An enormous crowd roars over the Charlotte Motor Speedway as we await the 2022 running of the Coca-Cola 600. Many drivers have concerns about the likelihood of their car making the 400-lap distance. Ryan Heuser is one of them, dominating and falling victim to attrition alike in the past. He will start fourth on the grid and is the favorite to win today.
The first 21 laps saw pole-sitter Tony Pizzaro at the helm attempting to defend the high-horsepower Ryan Heuser and John Battista machines. This would be the 11th race he has led in 2022, second behind Battista and Rick Jackson's 12. He would enter the event 72 points ahead of second place Zach Michael who was mired around 20th position.
Tim McDonnell replayed his All-Star Race dominance by capturing the lead on lap 22. He would maintain a small advantage over Ryan Heuser and Battista, who power-swapped second place multiple times with Rick Jackson lurking directly behind. By green flag pit stops, it was McDonnell, Heuser, Jackson, Battista, Werkheiser, Pizzaro, Zakk Miller, Tharp, Scott Jackson and Lee your top-10.
A terrible collision on pit road ended the competitive days for the Heuser and Pizzaro machines. The #138 made contact with Donald Stewart while entering his stall, with Pizzaro colliding with his rear-end. Both drivers would wind up finishing poorly, with Heuser 35th and Pizzaro 31st. The #12 would somehow maintain his points lead. Up front, Tim McDonnell and Rick Jackson pulled away from the field while trading the lead on multiple occasions.
McDonnell and Jackson had extended from fourth place by over 13 seconds as they crossed the halfway mark of the event. Alan Nesfeder was holding his own in third position, trapped in a five second bubble between Jackson and fourth place John Battista. Deterring any further progress was the first caution on lap 231. Michael Henson and Logan Sheets made contact off of turn-2, sending the #58 Pizza Hut dodge hard into the inside wall. He would finish 40th.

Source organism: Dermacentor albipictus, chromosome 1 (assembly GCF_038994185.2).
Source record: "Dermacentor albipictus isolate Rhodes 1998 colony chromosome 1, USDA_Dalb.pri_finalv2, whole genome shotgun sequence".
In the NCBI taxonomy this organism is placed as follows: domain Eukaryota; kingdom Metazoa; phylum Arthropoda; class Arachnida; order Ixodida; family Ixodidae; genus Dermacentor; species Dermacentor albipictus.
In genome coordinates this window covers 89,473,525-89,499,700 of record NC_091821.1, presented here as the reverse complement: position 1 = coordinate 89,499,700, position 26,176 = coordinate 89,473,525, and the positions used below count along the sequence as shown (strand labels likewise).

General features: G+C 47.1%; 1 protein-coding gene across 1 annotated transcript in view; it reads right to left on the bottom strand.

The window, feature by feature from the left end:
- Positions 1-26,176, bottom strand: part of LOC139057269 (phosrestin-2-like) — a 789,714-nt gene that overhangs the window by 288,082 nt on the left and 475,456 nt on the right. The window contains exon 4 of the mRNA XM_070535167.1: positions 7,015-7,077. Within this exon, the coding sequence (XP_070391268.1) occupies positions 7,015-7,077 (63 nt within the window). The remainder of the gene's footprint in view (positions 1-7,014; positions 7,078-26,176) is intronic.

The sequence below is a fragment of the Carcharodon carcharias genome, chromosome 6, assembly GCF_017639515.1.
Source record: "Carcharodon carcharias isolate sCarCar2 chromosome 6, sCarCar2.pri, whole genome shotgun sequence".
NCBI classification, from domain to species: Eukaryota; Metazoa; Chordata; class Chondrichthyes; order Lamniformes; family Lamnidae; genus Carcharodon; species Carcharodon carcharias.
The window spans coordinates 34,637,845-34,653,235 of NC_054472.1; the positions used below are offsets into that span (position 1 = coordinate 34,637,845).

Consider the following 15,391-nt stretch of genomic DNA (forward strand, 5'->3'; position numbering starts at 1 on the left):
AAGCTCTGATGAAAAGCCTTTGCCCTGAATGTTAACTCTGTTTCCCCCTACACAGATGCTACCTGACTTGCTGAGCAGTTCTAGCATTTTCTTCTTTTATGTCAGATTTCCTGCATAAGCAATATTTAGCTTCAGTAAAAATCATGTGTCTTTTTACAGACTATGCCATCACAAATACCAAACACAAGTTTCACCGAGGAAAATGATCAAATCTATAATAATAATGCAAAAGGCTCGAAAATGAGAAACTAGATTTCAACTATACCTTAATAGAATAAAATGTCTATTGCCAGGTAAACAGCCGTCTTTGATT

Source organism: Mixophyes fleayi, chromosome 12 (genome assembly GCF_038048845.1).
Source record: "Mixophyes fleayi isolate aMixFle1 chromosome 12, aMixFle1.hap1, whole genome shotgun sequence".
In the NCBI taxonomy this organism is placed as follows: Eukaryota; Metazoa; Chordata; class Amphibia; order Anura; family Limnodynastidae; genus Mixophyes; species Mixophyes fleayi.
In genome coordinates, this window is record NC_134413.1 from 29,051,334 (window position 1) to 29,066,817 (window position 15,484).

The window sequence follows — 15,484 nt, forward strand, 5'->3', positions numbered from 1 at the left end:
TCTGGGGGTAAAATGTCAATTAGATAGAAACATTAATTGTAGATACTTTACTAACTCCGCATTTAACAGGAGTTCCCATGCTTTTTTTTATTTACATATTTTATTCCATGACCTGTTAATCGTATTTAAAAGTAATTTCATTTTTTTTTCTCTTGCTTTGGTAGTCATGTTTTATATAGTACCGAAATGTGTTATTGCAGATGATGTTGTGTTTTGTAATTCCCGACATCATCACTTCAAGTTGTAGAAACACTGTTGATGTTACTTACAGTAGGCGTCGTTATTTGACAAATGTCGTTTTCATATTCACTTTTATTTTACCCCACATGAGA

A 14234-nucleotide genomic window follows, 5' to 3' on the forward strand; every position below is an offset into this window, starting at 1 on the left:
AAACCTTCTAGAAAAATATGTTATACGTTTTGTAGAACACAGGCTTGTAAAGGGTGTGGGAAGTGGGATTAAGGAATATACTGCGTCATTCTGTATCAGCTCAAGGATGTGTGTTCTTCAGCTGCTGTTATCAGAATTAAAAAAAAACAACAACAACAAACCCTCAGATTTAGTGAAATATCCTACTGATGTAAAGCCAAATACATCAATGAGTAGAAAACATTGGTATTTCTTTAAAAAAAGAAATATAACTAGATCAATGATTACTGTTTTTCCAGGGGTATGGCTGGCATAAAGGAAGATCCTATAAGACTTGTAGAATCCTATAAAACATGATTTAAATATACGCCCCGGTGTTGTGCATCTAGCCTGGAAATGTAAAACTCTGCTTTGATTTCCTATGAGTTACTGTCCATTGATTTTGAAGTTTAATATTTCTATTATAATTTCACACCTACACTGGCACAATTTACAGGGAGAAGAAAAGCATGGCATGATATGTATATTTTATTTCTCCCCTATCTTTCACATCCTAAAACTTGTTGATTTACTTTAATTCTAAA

Champion Ken Pettit and Stephen Lowe had fallen to engine attrition by the 350-mile mark as the field went green once more. McDonnell led the restart behind lapped-car Randy Dobbins and scattered the lead lap cars into a myriad of confusion. Rick Jackson made the pass for the lead over McDonnell exiting turn-2, only for Tim to cross-over and retake the advantage on the straightaway. The jockeying sent John Battista by both of them for his first lead of the night.
Battista and the Wendy's Lucas Racing Chevrolet team dominated the ensuing green flag run, leading from lap 240 to 290 before having to come in for tires. Back in the pack, Donald Stewart would spin out on the frontstretch just after his Battista's stop. John could not see through the smoke and power-drove the #55 hard in the rear, destroying both automobiles and putting an exclamation point to Battista's remarkable day. They would finish 36th and 38th, with Stewart dropping from 12th to 19th in the standings. Battista would remain inside the top-10 in points.
The disintegration of the field was not as devestating as some would have predicted so far. Stephen Lowe, Dalton Lucas and William Perry all fell out of the event due to engine trouble. Champion Ken Pettit ended his race after hitting the pit wall in a bonzai attempt to gain track position under green. 35 drivers were still on the racetrack attempting to finish with 100 laps to go.
Zakk Miller led the ensuing restart and looked to drive away before lapped cars Randy Dobbins and Zach Michael made their way on the inside. Bink Lucas followed suit, leading the next four laps before Tim McDonnell nabbed the lead again. Tim's early-race dominance came into fruition once more, with him and Matt Raboin pulling away from Bink, Craig Lee, Zakk Miller, Rick Jackson and the rest of the field.
Matt Raboin missed his pit road entry coming to the final stop of the race, losing 10+ seconds in the process and ending his chance at a victory. Leader McDonnell gained
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